Another friend of the family, this time a college friend of my late stepfather's, Lyle Guttu, who has been close to everyone on that side (mother/stepfather) for years - I believe he's performed all the marriages of my step-siblings, or if not all, then most, as well as Mom and Woody's marriage in '87. He's been with us for many holidays, and I spent hours and hours talking to him on a variety of subjects over the past 20 years. He was a fine mind, a kind heart, and a great conversationalist, and I am very upset about his leaving us due to a sudden accident.
My sympathies to his family.
I think Lyle would have been pleased that a Google search on his name turns up as many (if not more) references to his time as a star forward for the Harvard Crimsons ice hockey team as to his Lutheran Reverendship . . .
Death death death. On my mind a lot. Not that it's ever been far away. I never have really talked to my father and uncle about growing up in a funeral home as they did (my grandparents' trade and craft - and they were damned good at it), so I'm not sure what their point of view is on this (I'm sure Dad and I will talk about it sometime), but just spending the weekend/holiday time that I did at the Hill Funeral Home, 17 Purdy Avenue, Rye, NY (which has now been chopped up into several businesses that for some reason all amuse me), as I grew up, well aware of what the family business was, and occasionally seeing a body in the embalming room or on display, affected me in certain ways (my grandfather would show off particularly good embalming jobs of his on occasion - I particularly remember the young man who had cut across a church parking lot in Rye on his motorcycle not knowing a chain was drawn across the other exit - it caught him in the chest - I could just see into the casket - I remember the large ring on his hand, with a blue glinting stone - a high school ring? - he had a big moustache - he looked very peaceful; I could see even then why Grandpa was proud of his work, the man looked so so peaceful). I've noticed a certain acceptance and fatalism and matter-of-factness about the whole death business in myself that I've never seen in most of my friends and contemporaries.
I've twice now dealt with being the person there in the house, with what was formerly a loved one in the other room, calling the people you have to call, answering the questions, supervising the removal. I handle it well. On both occasions, when those who came for the removal remarked on my coolness and suggested that maybe I wanted to break down or something, I just mentioned that my family had been in the business, there was a look of recognition, and suddenly we were able to deal with the whole matter efficiently, like professionals. I've handled it well. When I am at open-casket funerals, even of loved ones, my main thoughts are generally about the quality of the embalming work - usually, "That's not a Fred Hill job."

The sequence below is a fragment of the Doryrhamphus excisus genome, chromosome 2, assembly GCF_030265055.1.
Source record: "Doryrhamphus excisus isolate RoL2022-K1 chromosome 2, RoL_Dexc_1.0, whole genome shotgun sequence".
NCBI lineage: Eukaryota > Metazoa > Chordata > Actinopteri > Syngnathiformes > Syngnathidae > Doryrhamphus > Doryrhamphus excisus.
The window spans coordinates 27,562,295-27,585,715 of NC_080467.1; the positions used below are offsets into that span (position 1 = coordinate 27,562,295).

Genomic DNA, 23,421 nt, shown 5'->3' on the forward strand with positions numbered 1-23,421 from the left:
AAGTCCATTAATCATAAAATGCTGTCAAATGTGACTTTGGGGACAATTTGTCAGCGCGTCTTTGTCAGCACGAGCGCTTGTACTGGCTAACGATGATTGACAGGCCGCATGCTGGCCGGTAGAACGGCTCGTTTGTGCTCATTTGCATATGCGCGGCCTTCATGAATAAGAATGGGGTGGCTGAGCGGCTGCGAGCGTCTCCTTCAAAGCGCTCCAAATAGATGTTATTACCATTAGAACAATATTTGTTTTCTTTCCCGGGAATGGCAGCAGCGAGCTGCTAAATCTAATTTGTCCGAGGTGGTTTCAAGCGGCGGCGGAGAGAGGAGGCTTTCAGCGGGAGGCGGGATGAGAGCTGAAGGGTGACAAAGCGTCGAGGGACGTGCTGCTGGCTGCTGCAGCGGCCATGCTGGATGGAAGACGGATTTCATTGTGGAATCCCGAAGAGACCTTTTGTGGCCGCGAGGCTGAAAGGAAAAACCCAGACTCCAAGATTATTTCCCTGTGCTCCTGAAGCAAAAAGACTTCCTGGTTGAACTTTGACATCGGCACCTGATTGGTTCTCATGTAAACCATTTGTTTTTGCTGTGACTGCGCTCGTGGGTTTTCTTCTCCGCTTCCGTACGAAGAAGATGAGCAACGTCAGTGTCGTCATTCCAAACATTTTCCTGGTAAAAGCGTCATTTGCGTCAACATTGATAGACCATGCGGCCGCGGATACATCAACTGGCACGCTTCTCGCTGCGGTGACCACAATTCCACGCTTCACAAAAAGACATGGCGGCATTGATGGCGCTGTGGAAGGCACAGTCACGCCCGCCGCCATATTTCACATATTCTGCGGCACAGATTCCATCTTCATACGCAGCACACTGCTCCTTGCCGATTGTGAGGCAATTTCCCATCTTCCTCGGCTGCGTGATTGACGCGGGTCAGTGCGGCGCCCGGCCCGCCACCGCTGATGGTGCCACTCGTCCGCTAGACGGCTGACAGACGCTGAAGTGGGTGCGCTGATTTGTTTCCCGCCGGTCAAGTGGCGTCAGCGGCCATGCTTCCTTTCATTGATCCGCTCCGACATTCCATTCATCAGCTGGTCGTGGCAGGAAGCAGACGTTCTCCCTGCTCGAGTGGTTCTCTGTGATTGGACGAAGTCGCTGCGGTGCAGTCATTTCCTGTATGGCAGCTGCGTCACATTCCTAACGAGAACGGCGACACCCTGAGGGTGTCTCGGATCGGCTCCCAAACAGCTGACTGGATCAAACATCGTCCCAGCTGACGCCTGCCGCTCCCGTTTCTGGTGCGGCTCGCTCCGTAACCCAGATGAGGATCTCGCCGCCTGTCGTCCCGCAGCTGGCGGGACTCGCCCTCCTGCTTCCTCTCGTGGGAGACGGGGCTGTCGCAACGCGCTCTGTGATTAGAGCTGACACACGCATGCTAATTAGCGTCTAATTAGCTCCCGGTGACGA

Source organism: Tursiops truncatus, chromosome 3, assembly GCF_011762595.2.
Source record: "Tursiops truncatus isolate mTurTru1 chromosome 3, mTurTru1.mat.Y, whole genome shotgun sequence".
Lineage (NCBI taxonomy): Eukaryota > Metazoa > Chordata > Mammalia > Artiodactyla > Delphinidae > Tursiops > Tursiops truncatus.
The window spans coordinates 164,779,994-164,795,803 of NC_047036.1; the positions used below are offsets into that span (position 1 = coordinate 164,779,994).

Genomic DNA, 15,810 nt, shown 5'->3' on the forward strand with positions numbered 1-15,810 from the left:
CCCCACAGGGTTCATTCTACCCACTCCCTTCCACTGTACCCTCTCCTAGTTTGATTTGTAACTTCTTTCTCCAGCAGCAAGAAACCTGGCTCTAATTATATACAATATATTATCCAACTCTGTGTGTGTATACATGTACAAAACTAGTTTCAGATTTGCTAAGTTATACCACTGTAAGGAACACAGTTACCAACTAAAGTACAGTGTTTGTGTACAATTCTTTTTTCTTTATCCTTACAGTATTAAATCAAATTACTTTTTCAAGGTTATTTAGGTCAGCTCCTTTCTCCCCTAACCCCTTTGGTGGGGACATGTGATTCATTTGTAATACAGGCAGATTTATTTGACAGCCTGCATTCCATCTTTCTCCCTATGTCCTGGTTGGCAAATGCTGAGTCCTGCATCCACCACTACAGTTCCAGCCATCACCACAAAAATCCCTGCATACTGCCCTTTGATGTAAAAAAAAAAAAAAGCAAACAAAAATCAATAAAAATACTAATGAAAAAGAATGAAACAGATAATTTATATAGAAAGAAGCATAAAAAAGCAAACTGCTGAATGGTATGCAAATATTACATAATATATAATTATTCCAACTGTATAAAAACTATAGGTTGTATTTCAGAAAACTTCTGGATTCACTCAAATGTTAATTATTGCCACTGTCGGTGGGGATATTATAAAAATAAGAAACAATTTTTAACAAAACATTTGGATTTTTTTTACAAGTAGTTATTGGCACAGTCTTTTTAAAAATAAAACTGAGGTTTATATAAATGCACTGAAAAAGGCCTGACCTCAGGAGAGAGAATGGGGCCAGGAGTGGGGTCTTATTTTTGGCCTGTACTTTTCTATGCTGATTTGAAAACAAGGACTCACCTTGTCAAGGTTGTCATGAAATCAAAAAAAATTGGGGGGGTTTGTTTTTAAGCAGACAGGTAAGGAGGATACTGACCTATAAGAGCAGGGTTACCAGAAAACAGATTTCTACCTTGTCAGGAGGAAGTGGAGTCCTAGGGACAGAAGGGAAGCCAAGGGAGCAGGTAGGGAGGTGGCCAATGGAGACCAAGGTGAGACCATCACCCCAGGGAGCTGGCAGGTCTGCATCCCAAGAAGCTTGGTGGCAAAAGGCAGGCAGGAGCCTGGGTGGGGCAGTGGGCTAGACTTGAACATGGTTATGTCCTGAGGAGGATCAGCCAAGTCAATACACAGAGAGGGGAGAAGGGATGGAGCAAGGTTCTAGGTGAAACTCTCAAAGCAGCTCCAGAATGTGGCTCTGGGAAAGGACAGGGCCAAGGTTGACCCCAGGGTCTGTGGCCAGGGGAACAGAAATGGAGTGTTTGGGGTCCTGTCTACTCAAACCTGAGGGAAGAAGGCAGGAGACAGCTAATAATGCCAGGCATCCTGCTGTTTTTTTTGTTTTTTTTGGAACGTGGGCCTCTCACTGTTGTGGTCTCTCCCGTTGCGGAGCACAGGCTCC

But mid-way now through my 40th year, almost certainly over half-way through the years I'll probably wind up having, my matter-of-factness is changing. I'm not sad about death, I'm not angry about death. I feel cheated, just plain cheated by death. About a year ago, I lost the first two contemporaries I knew somewhat and liked quite a bit (Stephanie Mnookin) or knew and liked quite well once upon a time (Jason Bauer, whose death I only learned about in May), and each time I thought, with a deep breath, "Okay . . . here we go . . . it's starting . . ."
I read Joan Didion's terrific The Year of Magical Thinking recently, and, while enjoying it, was a bit stunned at her complete and total lack-of-preparedness in losing her husband. No, not something you want to consider for very long at any time at all, ever, but it seemed as if Didion had just never even thought about how to deal with an existence without John Gregory Dunne for even a moment of her life until then. I can't quite understand that mode of thought. Everything truly human is transient and ephemeral - we create and leave behind fragments that attempt to say something about what it is to be human, but they are necessarily limited. This is as comforting as it is disturbing, for at least it also means that the evil mankind does is also a blip in the grand scheme of things (though as my friend Sean Rockoff pointed out when I mentioned some similarities in US history between our own horrible Administration and that of William McKinley, to try and show how things can swing back for the good, or at least better, eventually, "this too shall pass" rings terribly hollow when you are in the middle of a horrible time). I would have thought that most couples in lifetime relationships would have faced the unpleasant idea of how the partnership is going to stop someday no matter what they want, but talk with friends and associates gives me the impression this isn't the case.